Face to face interviews can be very varied; it could be a generic question-answer format or you may be asked to do a presentation, role play, competency tests, group activities or written exercises. Whatever the format, here are 10 tips to help you overcome your nerves and make the most of the experience.

1. Plan your journey

Make sure you know where the interview is, how you are going to get there, where you may need to park or the nearest train/bus station, and what time you therefore need to leave in the morning. 

2. Arrive early

Make sure you plan enough time to get there door to door, allowing for any traffic or possible delays. Arrive early if you can; there’s nothing worse than running late and feeling flustered with no time to prepare yourself. Arriving early also gives the interviewer the impression you have good time management skills. 

3. Find out the interview format

Make sure you are aware of the format for the day. If the company hasn’t specified, don’t be afraid to ask! This will show initiative and that you are keen to prepare for the interview. Is it a competency based interview or just an informal chat? This will alter the style and types of answers you will be expected to prepare for.

If you’re doing a presentation make sure to ask whether you should bring your laptop or just a memory stick, whether it should be PowerPoint or an alternative format and how long it should be. Then practise practise practise so you don’t trip over your words and you stick to the time allowance given. 

4. Prepare 

Once you have found out the interview style, it is important to look at what kinds of questions they may ask you and think of some ideas around these areas. Generally, a lot of interviewers will use competency based questions to assess your capabilities for the role. A universally recognised technique for these interviews is the “STAR” approach. The acronym STAR stands for Situation, Task, Action, Result. This will enable you to provide meaningful and complete answers to questions that are asking for examples. It is easy to apply and the information you give to interviewers will be structured, resulting in them being more receptive to your answers.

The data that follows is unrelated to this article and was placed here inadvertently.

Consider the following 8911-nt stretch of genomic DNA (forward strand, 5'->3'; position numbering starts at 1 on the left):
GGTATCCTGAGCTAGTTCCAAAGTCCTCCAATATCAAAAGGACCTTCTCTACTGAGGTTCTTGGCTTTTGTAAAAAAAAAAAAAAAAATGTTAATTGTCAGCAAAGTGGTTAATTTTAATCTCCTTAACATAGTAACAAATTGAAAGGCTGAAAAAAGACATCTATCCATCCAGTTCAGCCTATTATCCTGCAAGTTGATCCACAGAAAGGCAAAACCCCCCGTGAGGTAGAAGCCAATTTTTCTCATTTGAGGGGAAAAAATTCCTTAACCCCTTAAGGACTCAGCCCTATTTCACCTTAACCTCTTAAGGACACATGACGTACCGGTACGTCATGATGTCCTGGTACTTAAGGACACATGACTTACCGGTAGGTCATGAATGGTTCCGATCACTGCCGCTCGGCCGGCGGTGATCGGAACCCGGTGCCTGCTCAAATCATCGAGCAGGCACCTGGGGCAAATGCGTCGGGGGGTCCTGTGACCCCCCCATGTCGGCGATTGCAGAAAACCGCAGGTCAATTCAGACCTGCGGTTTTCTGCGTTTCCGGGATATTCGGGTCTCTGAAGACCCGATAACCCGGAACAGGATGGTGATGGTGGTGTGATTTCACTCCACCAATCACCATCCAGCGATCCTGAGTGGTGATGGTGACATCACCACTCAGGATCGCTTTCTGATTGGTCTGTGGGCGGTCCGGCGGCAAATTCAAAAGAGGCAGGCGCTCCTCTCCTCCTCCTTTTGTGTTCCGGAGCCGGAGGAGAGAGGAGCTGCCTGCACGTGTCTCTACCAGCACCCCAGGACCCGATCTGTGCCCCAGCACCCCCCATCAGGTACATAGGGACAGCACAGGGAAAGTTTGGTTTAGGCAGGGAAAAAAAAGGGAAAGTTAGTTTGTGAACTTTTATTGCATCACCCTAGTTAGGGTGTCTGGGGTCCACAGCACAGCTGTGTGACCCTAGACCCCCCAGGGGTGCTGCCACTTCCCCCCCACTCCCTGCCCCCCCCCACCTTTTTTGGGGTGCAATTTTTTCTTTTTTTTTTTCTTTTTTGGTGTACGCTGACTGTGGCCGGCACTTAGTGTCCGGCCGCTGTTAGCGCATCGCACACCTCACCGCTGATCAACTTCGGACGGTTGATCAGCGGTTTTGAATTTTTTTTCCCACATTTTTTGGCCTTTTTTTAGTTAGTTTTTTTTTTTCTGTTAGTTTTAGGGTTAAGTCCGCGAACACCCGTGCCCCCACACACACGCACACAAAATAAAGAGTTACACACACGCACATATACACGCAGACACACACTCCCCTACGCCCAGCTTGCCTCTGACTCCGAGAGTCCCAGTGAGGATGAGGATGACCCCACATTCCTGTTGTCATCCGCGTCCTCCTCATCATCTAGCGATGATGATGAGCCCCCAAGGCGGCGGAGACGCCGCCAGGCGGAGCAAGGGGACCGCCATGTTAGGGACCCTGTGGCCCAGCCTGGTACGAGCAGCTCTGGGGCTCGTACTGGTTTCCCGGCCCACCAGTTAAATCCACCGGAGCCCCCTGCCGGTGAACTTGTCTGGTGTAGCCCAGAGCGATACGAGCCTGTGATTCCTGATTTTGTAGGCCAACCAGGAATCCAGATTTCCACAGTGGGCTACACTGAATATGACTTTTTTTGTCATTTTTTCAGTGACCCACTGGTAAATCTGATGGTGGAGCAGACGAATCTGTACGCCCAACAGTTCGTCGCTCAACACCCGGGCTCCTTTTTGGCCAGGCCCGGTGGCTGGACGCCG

5. Do your research

Research into the company, make sure you understand what the company does, what they stand for and the job role you’re applying for; if there are any gaps in the information provided then jot down questions you can ask at the interview. 

Keep up to date with current news in the sector you’re applying for. This will help you understand the industry and interviewers will be impressed with your knowledge and your clear interest in the sector.

6. Dress professionally

Even if the company doesn’t specify a dress code, make sure to look professional; do up your top button, straighten your tie, make sure there are no holes in your tights. You won’t get a second chance at a first impression so make sure you get this simple step right. 

7. Be friendly and approachable

You may feel like a nervous mess but smile, shake the interviewers hand with confidence and don’t be afraid to engage them in small talk before the interview begins; ask them how they are or be stereotypically British and talk about the weather. This will help you relax but also make you appear more confident to the interviewer. 

8. Be concise

During the interview, take your time when answering questions. Don’t be afraid of silent pauses between question and answer. Long wordy answers will have the interviewer drifting off and you’ll both forget what the question was in the first place. Keep your answers concise, highlighting the skills you have to offer, your achievements and the evidence to back these up. 

9. Contribute

During group exercises make sure you contribute. Don’t talk for the sake of talking, not letting anyone else get a word in, but instead show that you can work in a team to achieve an objective. Encourage those that are a bit quiet to contribute their opinions, make insightful contributions of your own and try to assign yourself a role so assessors will notice you; for example, time keeper, note taker or summarising the conclusions you have made as a group. 

10. Be inquisitive

Prepare some questions you can ask at the end to show you are genuinely interested in the company and the role. Don’t ask questions about pay, hours, holiday- save that until you have been offered the job. This is also a chance for you to see if you’re a good fit for the company. Some examples of questions you could ask are:

What training opportunities are there?

What opportunities are there to develop and progress in this role and company?

How would you describe the company culture and working environment?